Our culture has become celebrity-obsessed.Too often, what's cool is more important than what is right.
Unfortunately, we live in a world where our President calls Sandra Fluke on the phone, but ignores the families of Benghazi. Where he immediately comments on a basketball player coming out as gay, but has to read in the paper about his IRS targeting conservatives. Where the office of the President of the United States puts out memes to promote policy positions, but doesn't meet with members of Congress or the media to discuss those proposals.
To some in an older generation who are used to seeing the presidency treated with respect, this is jarring. To a generation more used to seeing Obama yukking it up on a late night talk show or on Comedy Central than working in the Oval Office, it's perfectly normal.
The millennial generation is one that communicates in texts, tweets, and Snapchat. Not only do we want to consume information quickly, we also want to be entertained. So, how do conservatives communicate our message in a quick, simple way that will resonate with youth?
The short answer: Internet memes (defined by Techopedia as an activity, concept, catchphrase or piece of media that gains popularity and spreads rapidly via the Internet.)
2012 has been called "the meme election." Instead of iconic debate moments or TV commercials being what stood out in people's minds (think George H. W. Bush looking at his watch, Al Gore sighing, or John Kerry windsurfing), it was viral images of binders, Big Bird, and bayonets online.
What pro-Obama forces were able to do in the last election cycle was turn Mitt Romney's legitimate talking points (He sought out strong women to work in his administration; We shouldn't borrow money from China to fund PBS; and Obama is wrong about bayonets still being used in our military) into a laughingstock.
Conservatives, and pro-lifers specifically, need to learn from this and adapt to this new reality. The anti-abortion message is a winning message, and we need to get it out because the fight isn't over yet. A recent College Republican National Committee survey showed what we at Students for Life have been saying for years – that this is a pro-life generation and that being pro-life doesn't mean you're going to lose votes. In the CRNC's poll, 51 percent of young people thought abortion should be illegal with few or no exceptions. The report also cited a Harvard Institute of Politics Fall 2012 study that found 50 percent "lean toward prohibiting abortion in the vast majority of cases." And yet 60 percent of this young generation voted for Obama, the most pro-abortion president in history.
We cannot be afraid to step into modern pop culture and talk about these issues in a way that people are going to want to share with their friends. So that people aren't afraid to click 'share' or 'like' on Facebook and get beat up about it because it's the same old and tired talking points. Not only do we need to be in the social media and memes playing field, we have to be doing it well.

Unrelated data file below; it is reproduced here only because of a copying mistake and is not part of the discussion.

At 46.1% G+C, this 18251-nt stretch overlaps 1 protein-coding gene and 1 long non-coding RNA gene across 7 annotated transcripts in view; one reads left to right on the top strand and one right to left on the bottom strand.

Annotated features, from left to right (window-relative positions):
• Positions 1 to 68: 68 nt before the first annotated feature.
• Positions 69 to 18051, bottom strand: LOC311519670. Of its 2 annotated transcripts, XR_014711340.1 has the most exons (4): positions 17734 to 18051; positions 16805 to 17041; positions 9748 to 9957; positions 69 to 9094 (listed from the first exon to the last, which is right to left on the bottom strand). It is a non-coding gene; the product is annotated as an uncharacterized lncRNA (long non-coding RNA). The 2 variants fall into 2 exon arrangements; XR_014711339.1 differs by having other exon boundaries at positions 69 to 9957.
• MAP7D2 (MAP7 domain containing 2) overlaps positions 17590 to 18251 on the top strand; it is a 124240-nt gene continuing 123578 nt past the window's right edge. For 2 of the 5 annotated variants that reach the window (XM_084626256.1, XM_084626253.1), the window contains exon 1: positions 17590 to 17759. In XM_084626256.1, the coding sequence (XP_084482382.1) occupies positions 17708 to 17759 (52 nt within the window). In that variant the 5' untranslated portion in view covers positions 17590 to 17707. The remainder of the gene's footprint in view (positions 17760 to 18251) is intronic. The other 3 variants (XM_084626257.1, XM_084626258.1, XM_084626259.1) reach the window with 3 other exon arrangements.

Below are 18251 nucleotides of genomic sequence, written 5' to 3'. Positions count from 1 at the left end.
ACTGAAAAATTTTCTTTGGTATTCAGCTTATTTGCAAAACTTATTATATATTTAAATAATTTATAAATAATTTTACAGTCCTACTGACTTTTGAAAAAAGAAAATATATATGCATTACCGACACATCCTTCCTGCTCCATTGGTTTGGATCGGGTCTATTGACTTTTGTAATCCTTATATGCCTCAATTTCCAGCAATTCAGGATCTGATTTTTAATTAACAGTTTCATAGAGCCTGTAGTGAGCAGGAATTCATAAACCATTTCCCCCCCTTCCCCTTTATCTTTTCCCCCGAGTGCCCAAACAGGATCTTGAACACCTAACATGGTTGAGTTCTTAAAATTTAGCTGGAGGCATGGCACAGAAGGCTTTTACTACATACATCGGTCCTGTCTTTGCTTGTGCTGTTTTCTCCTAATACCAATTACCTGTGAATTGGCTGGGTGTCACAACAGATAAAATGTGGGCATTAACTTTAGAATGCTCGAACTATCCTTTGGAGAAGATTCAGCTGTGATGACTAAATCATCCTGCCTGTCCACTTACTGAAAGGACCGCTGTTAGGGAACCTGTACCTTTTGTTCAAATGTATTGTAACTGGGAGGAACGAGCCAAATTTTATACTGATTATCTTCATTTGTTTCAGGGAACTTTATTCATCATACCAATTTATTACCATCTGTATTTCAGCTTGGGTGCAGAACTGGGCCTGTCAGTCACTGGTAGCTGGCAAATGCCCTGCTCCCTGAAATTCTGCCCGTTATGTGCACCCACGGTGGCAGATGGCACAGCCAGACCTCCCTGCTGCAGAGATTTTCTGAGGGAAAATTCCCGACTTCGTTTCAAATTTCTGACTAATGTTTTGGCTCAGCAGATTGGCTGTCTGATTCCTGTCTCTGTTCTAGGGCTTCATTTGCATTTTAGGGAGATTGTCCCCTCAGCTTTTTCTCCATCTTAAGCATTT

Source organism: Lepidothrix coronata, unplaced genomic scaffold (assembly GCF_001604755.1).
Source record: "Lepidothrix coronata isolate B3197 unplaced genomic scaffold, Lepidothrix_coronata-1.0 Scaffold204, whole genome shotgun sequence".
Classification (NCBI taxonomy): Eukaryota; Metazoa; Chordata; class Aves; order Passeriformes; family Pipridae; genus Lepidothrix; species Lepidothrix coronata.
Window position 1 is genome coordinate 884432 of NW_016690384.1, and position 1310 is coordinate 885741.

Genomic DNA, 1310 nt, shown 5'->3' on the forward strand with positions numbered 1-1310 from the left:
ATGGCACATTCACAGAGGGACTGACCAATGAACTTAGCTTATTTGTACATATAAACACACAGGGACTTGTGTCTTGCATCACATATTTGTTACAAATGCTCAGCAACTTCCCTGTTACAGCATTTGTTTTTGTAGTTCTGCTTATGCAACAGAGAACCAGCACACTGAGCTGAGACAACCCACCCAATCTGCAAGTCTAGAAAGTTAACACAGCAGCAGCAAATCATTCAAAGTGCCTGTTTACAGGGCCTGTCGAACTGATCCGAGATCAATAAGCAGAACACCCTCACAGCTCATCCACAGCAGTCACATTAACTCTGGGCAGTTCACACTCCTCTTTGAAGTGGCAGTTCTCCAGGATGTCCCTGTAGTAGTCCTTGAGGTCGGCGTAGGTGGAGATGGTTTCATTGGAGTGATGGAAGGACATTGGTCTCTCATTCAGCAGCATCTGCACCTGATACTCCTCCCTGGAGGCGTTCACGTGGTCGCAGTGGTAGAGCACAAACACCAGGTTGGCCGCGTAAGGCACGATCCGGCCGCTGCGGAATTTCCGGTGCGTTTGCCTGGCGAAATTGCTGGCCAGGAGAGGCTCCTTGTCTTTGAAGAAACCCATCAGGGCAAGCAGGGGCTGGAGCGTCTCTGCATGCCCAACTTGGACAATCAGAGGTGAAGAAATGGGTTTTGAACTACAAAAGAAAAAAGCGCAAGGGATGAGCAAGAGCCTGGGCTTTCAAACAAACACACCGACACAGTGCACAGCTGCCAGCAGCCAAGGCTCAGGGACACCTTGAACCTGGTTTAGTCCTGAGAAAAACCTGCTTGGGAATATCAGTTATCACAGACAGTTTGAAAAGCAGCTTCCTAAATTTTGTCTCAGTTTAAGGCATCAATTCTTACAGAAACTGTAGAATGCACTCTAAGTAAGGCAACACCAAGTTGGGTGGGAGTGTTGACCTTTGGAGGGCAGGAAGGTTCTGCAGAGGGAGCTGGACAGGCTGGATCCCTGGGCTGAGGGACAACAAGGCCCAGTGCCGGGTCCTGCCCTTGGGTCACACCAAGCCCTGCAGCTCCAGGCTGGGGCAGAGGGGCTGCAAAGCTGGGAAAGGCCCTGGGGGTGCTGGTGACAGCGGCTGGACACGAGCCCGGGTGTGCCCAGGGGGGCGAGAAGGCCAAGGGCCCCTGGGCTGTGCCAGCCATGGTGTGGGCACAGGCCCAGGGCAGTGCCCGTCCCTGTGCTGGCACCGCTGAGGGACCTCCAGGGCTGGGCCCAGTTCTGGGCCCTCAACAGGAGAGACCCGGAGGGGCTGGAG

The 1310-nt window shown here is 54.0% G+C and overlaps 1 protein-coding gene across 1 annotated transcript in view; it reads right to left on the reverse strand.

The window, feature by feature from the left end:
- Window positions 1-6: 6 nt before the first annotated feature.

Our team has been striving to create edgy content to appeal to a broader base, outside of the usual conservatives and pro-lifers. And it's controversial. This is not your grandmother's pro-life movement anymore. We've found that what sells on social media is often sarcasm and snark. We need to make being pro-choice funny; something to be laughed at and dismissed because, when they are screaming hysterically about the GOP's 'War on Women,' that shouldn't be taken seriously. Their position should be exposed for just what it is – a minority that is so extreme it is laughable.
As we saw with last year's Komen debacle, Planned Parenthood is a bully. And what is the best way to cut down a bully? Make them the butt of a joke. One of the best pro-life memes to come out of that was a snarky "someecard" that said, "Welcome to Planned Parenthood where we don't do mammograms, but we will gladly give you birth control pills that cause Breast Cancer."
In one brief image with text, the lies and hypocrisies of Planned Parenthood and the Komen controversy were laid bare. Planned Parenthood does NOT do mammograms (even though their president and the President of the United States have claimed it to be so), and the Birth Control Pill is a Group 1 Carcinogen just like cigarettes – they have no business being funded by a breast cancer awareness organization.
This is the stuff the best political memes are made of: witty, informative, and cuts your opponent to the core.
And before you say that memes represent a deplorable cheapening of our political discourse, remember, America has a rich history of political satire and insults going back to our founding. Back then it was expressed most often in pamphlets and cartoons, and now the 21st century equivalent is Internet memes.
Remember, Saul Alinsky, the leftist social activist of Chicago? Hillary Clinton and Barack Obama have studied and imitated his grassroots organizing tactics since college. Memes would have been his best friend, as he wrote in Rules for Radicals, "Ridicule is man's most potent weapon. It is almost impossible to counterattack ridicule. Also it infuriates the opposition who then react to your advantage."
Think about John Stewart's Daily Show on Comedy Central, one of the top places this generation receives their news. The show is vicious to conservative ideals and conservatives, no wonder we are considered so uncool and unpopular! It is time to respond in kind.
By no means are memes and snark the appropriate response for all occasions. Abortion cannot be brought down by a single image. But it is a starting point for a larger conversation that can disarm a new audience and reach them in a way never attempted before. Let's finally make what is right, what is cool.